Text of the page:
Had an A-Ha! moment on the Blogs vs. Twitter debate this week, late in the day Thursday catching up on the day’s twitter traffic after a mildly productive afternoon.

I’m thinking of Twitter like a stream and the blogosphere as lakes and oceans.  Fishing moving waters requires different techniques than still waters.  You have different gear, different approaches.  It would never occur to me to try to catch every fish that swims by.  Just the one that happens to be in the pool that i can reach.  just. right. then.

I am also a slow learner.  So I’m going to give an example.  The material is political, but my point is about the social media tools.

  1. First, I noticed a tweet by a Brit I follow re: a muslim cleric spouting off in support of spousal abuse.  Political topic, trying to stay away from that on this blog for now.  A quick retweet @JohnShepard, don’t think much about it.
  2. Over on JohnScout, I had written a post touching on the newly inaugurated president’s time as a Cub Scout in Indonesia.  This islamic nation has the largest number of Scouts in the world. I had referenced @JoshuaGodinez‘s blog  in that post, then saw him tweet about muslim Scouts in Scotland and their special Oath.  Hmm.  Maybe a topic for a follow-up post, so a quick retweet.
  3. Then, I noticed another headline on Geert Wilders.  For a few months I’ve seen the Dutch parliamentarian in the news.  He made a film, Fitna, about the dark side of Islam.  Many people are unhappy;  Thursday there were several tweets about charges filed by Dutch courts.  Again, at face a political topic, but Freedom of Speech and cultural issues—this is getting closer to what I’m willing to tackle at jcshepard.com.  However, by this time I was late for dinner.  So I did the re-tweet thing.

It’s not about the ends but the means. 

Perhaps the world is a better place for me not taking time to blog this political topic.  Who knows, perhaps we averted a new Crusade.  Either way, the Twitterverse is good for quickly bringing in data and sharing it.  Not alot of processing is going on in 140 words let alone 140 characters.  This blog is about 400 words, more or less.  It takes time to process data into information.

I used twitter like a stream.  Topics come, topics go, here’s the link, read it and see what you think.

First Thoughts on FaceSpace

Web 2.0 Social Media is the big buzz, the promised next generation of the internet where the use of the tech may actually emerge from the shadow of tech for tech’s sake. Maybe.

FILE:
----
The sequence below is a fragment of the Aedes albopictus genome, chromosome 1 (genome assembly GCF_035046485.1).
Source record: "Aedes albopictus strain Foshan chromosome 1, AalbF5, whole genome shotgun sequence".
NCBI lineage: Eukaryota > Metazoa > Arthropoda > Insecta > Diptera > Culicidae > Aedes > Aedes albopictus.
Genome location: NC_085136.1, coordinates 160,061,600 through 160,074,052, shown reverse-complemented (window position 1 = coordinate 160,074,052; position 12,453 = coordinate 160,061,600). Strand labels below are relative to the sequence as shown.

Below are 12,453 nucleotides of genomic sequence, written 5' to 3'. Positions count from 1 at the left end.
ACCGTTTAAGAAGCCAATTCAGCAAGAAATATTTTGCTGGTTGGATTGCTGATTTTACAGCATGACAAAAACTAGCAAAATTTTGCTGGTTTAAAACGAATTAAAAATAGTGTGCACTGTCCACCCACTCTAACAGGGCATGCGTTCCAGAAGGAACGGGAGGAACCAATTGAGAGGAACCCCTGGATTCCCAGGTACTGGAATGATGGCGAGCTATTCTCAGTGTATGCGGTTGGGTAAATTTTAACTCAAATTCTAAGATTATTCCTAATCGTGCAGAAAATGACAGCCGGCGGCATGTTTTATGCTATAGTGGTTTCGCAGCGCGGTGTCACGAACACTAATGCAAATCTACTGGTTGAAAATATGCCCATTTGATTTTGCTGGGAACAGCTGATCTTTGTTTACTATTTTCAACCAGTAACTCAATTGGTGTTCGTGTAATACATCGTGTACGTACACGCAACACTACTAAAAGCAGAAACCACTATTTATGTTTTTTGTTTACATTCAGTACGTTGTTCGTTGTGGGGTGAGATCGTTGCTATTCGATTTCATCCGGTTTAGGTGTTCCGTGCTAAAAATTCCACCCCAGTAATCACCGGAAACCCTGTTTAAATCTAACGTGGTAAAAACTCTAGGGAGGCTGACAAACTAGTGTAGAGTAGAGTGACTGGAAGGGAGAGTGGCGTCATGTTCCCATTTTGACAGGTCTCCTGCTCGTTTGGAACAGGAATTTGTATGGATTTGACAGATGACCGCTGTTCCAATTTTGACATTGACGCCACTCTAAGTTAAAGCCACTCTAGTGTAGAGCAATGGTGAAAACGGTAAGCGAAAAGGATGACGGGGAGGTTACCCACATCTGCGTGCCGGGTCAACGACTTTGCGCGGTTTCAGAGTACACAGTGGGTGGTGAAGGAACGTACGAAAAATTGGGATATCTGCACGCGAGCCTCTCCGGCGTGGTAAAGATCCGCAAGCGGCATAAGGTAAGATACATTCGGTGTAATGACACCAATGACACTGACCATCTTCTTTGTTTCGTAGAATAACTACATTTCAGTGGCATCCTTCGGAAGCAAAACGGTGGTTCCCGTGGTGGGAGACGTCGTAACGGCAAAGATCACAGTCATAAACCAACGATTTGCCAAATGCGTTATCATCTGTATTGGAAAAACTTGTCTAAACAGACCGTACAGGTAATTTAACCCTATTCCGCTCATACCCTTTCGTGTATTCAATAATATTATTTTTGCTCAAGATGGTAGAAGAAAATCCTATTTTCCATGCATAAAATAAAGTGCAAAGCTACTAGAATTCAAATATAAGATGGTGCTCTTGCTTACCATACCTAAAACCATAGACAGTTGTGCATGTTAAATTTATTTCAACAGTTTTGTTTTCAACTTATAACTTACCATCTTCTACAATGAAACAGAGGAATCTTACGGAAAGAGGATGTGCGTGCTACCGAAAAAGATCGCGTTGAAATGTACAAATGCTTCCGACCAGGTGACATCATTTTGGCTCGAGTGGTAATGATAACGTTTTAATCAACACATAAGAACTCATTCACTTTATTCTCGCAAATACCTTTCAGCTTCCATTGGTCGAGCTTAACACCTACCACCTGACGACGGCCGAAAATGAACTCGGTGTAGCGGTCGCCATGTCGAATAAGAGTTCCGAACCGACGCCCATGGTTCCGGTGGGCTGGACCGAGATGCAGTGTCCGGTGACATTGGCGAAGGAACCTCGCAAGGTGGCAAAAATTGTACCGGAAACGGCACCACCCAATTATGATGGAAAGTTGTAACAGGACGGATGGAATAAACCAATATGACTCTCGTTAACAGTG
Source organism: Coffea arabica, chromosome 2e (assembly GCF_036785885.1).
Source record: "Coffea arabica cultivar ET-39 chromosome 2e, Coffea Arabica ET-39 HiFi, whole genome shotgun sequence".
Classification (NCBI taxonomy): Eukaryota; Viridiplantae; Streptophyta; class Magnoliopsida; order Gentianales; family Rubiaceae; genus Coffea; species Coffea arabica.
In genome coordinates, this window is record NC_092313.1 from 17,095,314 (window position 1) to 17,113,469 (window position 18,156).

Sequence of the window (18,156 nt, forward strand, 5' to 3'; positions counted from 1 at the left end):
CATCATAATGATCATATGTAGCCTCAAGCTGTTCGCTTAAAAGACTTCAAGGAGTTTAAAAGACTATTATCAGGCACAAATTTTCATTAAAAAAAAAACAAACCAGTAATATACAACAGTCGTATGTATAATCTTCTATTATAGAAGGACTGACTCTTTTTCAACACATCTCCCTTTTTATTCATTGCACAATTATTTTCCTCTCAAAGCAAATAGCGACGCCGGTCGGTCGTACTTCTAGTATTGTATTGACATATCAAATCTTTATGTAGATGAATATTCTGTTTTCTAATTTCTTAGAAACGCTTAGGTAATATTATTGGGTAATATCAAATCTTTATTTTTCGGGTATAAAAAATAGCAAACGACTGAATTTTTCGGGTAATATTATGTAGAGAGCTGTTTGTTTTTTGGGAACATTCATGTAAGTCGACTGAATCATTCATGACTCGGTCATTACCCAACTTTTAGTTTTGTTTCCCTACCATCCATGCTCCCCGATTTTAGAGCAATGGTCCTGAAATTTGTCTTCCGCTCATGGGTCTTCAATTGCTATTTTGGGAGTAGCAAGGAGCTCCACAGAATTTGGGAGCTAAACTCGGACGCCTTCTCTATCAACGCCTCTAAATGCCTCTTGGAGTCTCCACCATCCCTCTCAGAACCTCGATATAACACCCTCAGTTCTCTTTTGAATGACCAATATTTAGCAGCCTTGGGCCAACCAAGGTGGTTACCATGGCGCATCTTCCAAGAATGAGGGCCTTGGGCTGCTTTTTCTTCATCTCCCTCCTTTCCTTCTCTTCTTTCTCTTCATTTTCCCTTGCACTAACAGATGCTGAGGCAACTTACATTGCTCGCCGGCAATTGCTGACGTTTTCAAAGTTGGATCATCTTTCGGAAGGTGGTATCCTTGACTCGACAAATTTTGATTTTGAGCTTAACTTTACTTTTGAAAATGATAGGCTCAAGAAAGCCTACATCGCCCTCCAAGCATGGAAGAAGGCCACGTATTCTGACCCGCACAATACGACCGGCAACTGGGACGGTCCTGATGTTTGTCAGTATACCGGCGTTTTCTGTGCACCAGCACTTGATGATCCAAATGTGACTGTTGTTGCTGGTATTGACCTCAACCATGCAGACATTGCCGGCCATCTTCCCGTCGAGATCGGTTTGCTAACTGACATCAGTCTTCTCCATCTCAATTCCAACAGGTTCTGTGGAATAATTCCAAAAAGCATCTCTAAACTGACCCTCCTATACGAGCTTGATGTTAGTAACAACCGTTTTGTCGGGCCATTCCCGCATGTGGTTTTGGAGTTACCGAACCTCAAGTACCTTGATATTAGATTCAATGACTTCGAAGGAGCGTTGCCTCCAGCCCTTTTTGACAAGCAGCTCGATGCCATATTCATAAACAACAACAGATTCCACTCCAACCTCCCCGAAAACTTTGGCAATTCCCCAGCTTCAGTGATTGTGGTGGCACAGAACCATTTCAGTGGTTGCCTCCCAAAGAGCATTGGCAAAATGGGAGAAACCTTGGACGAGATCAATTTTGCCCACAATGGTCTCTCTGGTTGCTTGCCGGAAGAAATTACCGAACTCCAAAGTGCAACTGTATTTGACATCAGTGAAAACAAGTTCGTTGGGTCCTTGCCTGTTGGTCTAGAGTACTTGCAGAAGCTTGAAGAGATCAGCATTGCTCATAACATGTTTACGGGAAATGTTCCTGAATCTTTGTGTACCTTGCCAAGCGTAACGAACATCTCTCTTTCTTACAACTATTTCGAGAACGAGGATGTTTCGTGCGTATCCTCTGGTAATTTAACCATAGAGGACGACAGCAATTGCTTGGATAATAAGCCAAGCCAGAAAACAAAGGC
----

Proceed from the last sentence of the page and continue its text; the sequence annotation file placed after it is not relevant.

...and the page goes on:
I resisted getting on FaceBook until early last year, hoping to use it to help keep up on various political campaigns of interest. Can’t say as I’ve been impressed with facespace in the campaign space. This may be more a reflection on poor organization of the campaigns I was interested in. Lots of folks were impressed by the Obama phenomenon online. And now there’s a lot of folks calling for the GOP to get off our duffs and get with the 20th century online (e.g. www.rebuildtheparty.com, www.thenextright.com)

Technology is a tool (the medium, not the message) and we’re all familiar with the waves of adoptation of tools. The GOP was better for awhile. This year I guess it was the Dem’s turn. No different than the corporate world. I am confident the national organizations will adopt whatever the others have—they are really good at buying the guns that won the last war.

I am impressed, however, with the potential of FaceBook in personal & professional space, outside the campaign space, and the potential for applying Social Media back to all types of organizations.

Let’s take FaceBook at “face” value. The site started out to let college kids take their socializing out of the bars and online. Very similar to what MySpace and dozens of other electronic bulletin boards have been doing for years. I use MySpace & Last.fm to keep up with my interest in Americana music. FaceBook offers a different, unique critical mass. I followed my wife & teenage stepdaughter onto FaceBook, and since then have found my mom, my dad, my sister, her husband, sisters-in-law, cousins, cousins’ kids, high school buddies, Scout Troop, etc. and so on. It’s a big old small-town family reunion online.

A re-creation of community.

A tool is useful if it creates value beyond the cost of using that tool. Social Media takes time to be of value. The Care and Feeding of FaceBook is a huge potential timesink, but also provides a useful way to keep up with folks who are important in my personal life; potentially useful in my professional life.

For a lot of people, community is the sine qua non. I’m not a lot of people so my thoughts have limited usefulness in the larger world.

And the larger world is a very different question. There are huge numbers of people floating around the different group pages, fan pages, etc.. Some people have hundreds or thousands of FaceBook “friends”. How do you keep up with that many people?!? At that point I don’t see the forest for the trees. This simple conundrum didn’t really sink in for me until I got on Twitter the first part of December…

-jc